The Long Road to Carnegie Hall: Pianist Christian Zacharias’ Debut Recital

United StatesUnited States Bach, Brahms, Beethoven and Schubert: Christian Zacharias, (piano), Carnegie Hall, New York,13.12.2011 (SSM)

C. P. E. Bach: Sonata in A Minor, Wq. 57, No. 2
Rondo in C Minor, Wq. 59, No. 4
Johannes Brahms: Klavierstücke, Op. 119
Ludwig van Beethoven: Sonata No. 31 in A-flat Major, Op. 110
Franz Schubert: Sonata in D Major, D. 850

What piqued my interest most about this program was Christian Zacharias’ decision to include C.P.E. Bach in his debut recital at Carnegie Hall. His four recordings of Scarlatti speak for his talent and passion for Baroque keyboard music. Would his sensitivity carry over to a composer who in many ways is the opposite of Scarlatti? Where Scarlatti’s music is truly “baroque” in its boldness, wild virtuosity and theatrical flair, C.P.E. Bach, the second eldest son of Johann Sebastian Bach, was looking for a way to be emotionally expressive in a controlled way. The pianoforte and clavichord were his instruments of choice. Most of Scarlatti’s music was for the harpsichord (or very early pianoforte) where, unless he was playing a double manual instrument, the music could be fast and slow but not loud and soft (piano and forte). For the most part, C.P.E. Bach avoided writing contrapuntally, often replacing the bass with a simple harmonic line: a few of the same notes played repeatedly. Even if he had wanted to follow in his father’s footsteps he knew that to survive as a musician he had to be shrewd. He would have to adhere to the style of the day (or create the style of the day) or suffer the fate of his older brother, Wilhelm Friedemann, stigmatized for life as old-fashioned.

How does one successfully perform on a piano works that were written for an instrument which produces sounds on the level of a lute or non-amplified guitar? This goes way beyond the debate as to whether music written for harpsichord should be played on a piano: Glenn Gould put this question to bed 50 years ago. Very few pianists have succeeded on the piano with C.P.E. Bach. Mikail Pletnev’s show-off style and overemphasis of the composer’s manic moments is not very appealing. Danny Driver’s CD is warmer than Pletnev’s but lacks the C.P.E. Bach spark. Glenn Gould has it right in one of his two recordings of C.P.E. Bach sonatas.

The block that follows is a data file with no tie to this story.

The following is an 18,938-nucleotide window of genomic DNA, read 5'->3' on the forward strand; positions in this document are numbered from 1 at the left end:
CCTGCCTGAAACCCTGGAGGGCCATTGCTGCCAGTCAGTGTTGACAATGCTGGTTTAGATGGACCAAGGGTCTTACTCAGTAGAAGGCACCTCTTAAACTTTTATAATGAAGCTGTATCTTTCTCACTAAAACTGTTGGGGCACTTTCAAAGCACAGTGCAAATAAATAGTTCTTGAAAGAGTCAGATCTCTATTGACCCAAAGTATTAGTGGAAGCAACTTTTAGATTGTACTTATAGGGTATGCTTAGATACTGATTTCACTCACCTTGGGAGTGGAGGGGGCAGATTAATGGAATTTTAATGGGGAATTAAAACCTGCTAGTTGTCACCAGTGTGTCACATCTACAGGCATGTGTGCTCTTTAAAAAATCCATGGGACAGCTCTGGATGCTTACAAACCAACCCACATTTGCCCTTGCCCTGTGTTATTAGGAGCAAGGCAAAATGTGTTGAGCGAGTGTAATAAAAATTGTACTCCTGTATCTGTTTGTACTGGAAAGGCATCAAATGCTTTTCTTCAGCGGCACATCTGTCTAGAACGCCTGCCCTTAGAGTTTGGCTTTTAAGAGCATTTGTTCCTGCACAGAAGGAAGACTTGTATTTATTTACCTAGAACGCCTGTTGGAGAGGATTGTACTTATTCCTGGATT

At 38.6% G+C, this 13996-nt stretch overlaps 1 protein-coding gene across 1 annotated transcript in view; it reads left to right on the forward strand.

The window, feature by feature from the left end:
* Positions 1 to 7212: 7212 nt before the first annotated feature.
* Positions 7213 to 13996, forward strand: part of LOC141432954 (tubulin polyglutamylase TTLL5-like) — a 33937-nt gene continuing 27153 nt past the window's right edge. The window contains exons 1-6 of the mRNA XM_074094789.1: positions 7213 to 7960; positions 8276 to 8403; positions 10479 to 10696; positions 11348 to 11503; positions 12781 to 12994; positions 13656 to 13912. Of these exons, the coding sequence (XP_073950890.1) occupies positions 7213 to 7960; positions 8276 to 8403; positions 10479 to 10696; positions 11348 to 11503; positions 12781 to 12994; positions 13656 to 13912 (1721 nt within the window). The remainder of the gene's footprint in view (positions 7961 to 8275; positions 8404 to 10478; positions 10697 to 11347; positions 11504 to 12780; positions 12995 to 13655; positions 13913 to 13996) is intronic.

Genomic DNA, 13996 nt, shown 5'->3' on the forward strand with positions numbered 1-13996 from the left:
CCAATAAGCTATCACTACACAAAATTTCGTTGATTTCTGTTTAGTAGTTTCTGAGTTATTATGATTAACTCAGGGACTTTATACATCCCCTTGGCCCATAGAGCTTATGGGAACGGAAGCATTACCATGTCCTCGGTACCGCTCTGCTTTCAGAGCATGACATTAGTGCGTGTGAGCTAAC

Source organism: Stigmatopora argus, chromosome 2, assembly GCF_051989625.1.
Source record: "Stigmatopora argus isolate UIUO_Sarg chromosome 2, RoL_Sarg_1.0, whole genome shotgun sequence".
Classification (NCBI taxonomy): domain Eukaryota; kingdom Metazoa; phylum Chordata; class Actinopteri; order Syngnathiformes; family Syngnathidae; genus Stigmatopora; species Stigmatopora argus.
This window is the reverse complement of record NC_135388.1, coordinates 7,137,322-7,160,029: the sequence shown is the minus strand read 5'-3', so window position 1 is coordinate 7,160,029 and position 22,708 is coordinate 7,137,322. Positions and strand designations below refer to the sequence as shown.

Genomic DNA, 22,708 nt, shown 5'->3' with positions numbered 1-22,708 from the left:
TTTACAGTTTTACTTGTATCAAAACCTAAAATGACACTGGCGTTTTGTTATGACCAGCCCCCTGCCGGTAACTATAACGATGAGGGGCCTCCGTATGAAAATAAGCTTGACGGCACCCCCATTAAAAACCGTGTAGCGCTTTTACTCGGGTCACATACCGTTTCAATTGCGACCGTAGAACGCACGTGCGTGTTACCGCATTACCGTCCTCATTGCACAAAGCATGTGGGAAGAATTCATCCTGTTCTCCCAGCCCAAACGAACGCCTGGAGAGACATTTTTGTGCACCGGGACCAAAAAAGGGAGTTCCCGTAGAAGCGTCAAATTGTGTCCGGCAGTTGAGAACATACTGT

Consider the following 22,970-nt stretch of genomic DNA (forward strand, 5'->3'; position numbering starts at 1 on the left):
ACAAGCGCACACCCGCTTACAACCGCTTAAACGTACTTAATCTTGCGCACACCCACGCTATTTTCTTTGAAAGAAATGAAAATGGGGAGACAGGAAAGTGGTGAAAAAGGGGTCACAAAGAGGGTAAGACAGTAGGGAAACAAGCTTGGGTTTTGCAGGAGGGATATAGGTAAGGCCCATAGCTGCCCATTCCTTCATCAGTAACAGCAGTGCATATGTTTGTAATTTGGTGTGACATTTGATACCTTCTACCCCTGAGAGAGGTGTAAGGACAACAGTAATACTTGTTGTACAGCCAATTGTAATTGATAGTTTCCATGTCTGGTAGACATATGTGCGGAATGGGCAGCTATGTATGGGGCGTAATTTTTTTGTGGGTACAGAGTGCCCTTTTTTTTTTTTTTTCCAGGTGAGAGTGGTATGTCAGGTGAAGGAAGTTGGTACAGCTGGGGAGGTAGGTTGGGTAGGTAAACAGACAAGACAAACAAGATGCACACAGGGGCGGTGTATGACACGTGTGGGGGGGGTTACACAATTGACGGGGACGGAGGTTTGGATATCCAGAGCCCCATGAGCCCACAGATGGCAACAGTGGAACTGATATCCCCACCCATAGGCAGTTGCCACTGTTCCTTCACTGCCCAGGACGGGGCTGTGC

Zacharias was as close to being on the mark as anyone I’ve heard playing C.P.E. Bach on piano. Applying a light and subtle touch to the keyboard and a limited but effective use of the foot pedals, he made the concert hall feel as if it had shrunk to the right size. In a style both dispassionate yet committed, he escaped the temptation to exaggerate C.P.E. Bach ‘s sudden changes in dynamics and bizarre key modulations. What often seems crazy in C.P.E. Bach’s scores sounded perfectly reasonable here. The Rondo’s surprise ending with that “missing” note had a stronger effect than in performances where the entire work is played wildly.

Zacharias succeeded with C.P.E. Bach where others have failed due to his good sense of the balance between being playing to be heard and playing too loud; somehow this pianist knew how to work with the magical acoustics of Carnegie Hall. That is quite an accomplishment for someone performing here in his first recital.

Zacharias’ performance of works by Brahms seemed too controlled and not passionate enough. An intermezzo is one of those musical appellations like “prelude,” “impromptu” or “interlude” that could mean pretty much anything, from slow to fast, loud to soft, tender to dramatic. These three intermezzi and one rhapsody (another generic musical phrase) did not come to life in this performance, never quite reaching Brahms’ complex and idiosyncratic music world.

Zacharias’ Beethoven fared somewhat better. He played in a cooler style than one is used to hearing these days and his sensible phrasing and tempered use of rubato clearly delineated the complex lines of this penultimate sonata. He was at the top of his form in the final movement’s ending fugue, reveling in the counterpoint.

Of all the major composers in the classical period, I’ve always found Schubert to be the one least capable of writing a decent development section in sonata form. Sometimes, when the music is catchy, as it is in the Symphony No. 9 or the C Major Quintet, it doesn’t really matter: one is so enthralled with the music that one can suspend critical acumen. The D major sonata is not one of them. In the first movement of the sonata, the development section simply repeats the same theme with minimal variations; I counted nearly sixty iterations of the opening six chords. If one listens to the openings of the first three movements, they are nearly indistinguishable from one another. As for the rondo, the main theme is cute in the way Carl Czerny’s superficial exercises or Clementi’s piano music can be. This sonata, written while Schubert enjoyed a rare happy vacation outside Vienna, makes us appreciate that he didn’t vacation more often: he was most profound when he was the least content.

Note: The two encores, the rarely heard Scarlatti K.55 and the delightful Mozart Rondo K. 485, were exceptionally well-played.

Stan Metzger